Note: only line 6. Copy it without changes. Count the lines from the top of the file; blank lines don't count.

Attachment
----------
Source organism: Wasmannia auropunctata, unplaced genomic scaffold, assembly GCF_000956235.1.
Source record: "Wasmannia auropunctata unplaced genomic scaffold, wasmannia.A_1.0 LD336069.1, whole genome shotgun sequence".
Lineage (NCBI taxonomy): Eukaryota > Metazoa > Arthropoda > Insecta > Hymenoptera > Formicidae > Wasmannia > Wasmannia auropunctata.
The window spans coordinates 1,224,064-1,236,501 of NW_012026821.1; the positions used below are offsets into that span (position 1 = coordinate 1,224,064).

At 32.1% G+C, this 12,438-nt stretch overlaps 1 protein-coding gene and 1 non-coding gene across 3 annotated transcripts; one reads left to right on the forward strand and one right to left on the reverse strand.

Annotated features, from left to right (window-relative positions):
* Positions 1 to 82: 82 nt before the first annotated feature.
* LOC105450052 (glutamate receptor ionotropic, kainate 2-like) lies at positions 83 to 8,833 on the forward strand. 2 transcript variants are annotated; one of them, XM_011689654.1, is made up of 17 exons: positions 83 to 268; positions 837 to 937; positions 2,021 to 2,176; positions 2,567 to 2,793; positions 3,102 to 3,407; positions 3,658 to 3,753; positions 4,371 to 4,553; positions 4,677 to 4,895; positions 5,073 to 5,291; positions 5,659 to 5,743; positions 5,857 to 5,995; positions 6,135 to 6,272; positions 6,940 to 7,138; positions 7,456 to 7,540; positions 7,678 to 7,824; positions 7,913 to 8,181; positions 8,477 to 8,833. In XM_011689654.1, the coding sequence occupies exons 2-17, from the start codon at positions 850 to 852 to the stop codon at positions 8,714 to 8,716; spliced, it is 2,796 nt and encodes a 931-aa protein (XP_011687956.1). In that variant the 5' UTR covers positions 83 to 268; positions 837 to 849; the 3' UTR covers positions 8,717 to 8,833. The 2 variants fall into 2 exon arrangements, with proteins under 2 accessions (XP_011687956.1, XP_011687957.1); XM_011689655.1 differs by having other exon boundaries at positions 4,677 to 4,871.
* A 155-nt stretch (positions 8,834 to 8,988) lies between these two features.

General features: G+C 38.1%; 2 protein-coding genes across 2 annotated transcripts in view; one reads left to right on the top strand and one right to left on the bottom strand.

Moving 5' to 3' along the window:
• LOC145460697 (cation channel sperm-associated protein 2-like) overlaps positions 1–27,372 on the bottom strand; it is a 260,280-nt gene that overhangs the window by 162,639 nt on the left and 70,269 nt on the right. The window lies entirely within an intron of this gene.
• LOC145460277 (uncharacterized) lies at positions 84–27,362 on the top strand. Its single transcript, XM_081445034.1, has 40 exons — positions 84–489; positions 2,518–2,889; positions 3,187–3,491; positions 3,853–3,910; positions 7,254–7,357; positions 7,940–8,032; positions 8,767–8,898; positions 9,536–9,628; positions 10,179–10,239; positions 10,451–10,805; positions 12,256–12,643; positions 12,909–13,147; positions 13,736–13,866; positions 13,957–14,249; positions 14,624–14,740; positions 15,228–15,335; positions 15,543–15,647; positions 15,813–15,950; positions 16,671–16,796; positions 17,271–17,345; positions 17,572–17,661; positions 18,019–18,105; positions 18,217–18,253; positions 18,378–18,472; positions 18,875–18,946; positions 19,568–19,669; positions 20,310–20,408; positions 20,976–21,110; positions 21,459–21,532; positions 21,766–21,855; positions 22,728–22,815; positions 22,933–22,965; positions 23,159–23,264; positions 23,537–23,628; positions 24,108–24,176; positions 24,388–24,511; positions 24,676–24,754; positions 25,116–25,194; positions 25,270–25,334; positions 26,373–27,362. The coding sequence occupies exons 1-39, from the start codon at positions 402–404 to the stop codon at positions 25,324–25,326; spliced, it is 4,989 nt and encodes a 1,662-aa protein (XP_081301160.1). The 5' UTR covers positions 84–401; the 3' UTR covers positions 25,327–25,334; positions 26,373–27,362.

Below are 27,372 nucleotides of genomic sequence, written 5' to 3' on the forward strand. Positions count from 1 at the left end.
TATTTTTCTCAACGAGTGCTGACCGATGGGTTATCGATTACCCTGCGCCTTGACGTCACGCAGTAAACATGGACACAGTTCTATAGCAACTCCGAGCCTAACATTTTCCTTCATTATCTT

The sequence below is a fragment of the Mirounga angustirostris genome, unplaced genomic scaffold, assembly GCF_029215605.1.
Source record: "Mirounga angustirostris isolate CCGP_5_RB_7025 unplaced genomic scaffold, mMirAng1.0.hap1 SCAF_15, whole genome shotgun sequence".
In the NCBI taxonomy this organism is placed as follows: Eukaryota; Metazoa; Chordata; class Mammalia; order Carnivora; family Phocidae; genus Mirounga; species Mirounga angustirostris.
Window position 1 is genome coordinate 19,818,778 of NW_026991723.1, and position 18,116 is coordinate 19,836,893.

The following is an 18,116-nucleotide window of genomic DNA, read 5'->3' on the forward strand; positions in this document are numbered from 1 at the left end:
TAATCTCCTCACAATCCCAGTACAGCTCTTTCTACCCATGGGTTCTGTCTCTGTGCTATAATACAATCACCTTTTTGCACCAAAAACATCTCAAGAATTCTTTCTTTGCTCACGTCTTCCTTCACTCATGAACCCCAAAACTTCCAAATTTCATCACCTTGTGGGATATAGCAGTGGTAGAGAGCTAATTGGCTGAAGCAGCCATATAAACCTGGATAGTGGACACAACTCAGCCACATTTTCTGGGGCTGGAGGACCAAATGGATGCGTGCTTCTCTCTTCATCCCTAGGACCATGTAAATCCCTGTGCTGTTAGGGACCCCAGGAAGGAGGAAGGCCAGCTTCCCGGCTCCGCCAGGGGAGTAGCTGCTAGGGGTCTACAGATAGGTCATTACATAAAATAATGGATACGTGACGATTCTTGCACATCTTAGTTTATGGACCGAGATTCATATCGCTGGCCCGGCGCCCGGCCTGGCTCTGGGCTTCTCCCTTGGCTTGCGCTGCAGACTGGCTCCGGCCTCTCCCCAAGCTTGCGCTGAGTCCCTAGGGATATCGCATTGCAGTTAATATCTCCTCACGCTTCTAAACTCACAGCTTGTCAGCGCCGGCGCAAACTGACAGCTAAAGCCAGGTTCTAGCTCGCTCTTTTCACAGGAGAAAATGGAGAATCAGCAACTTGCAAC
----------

Annotated features, from left to right (window-relative positions):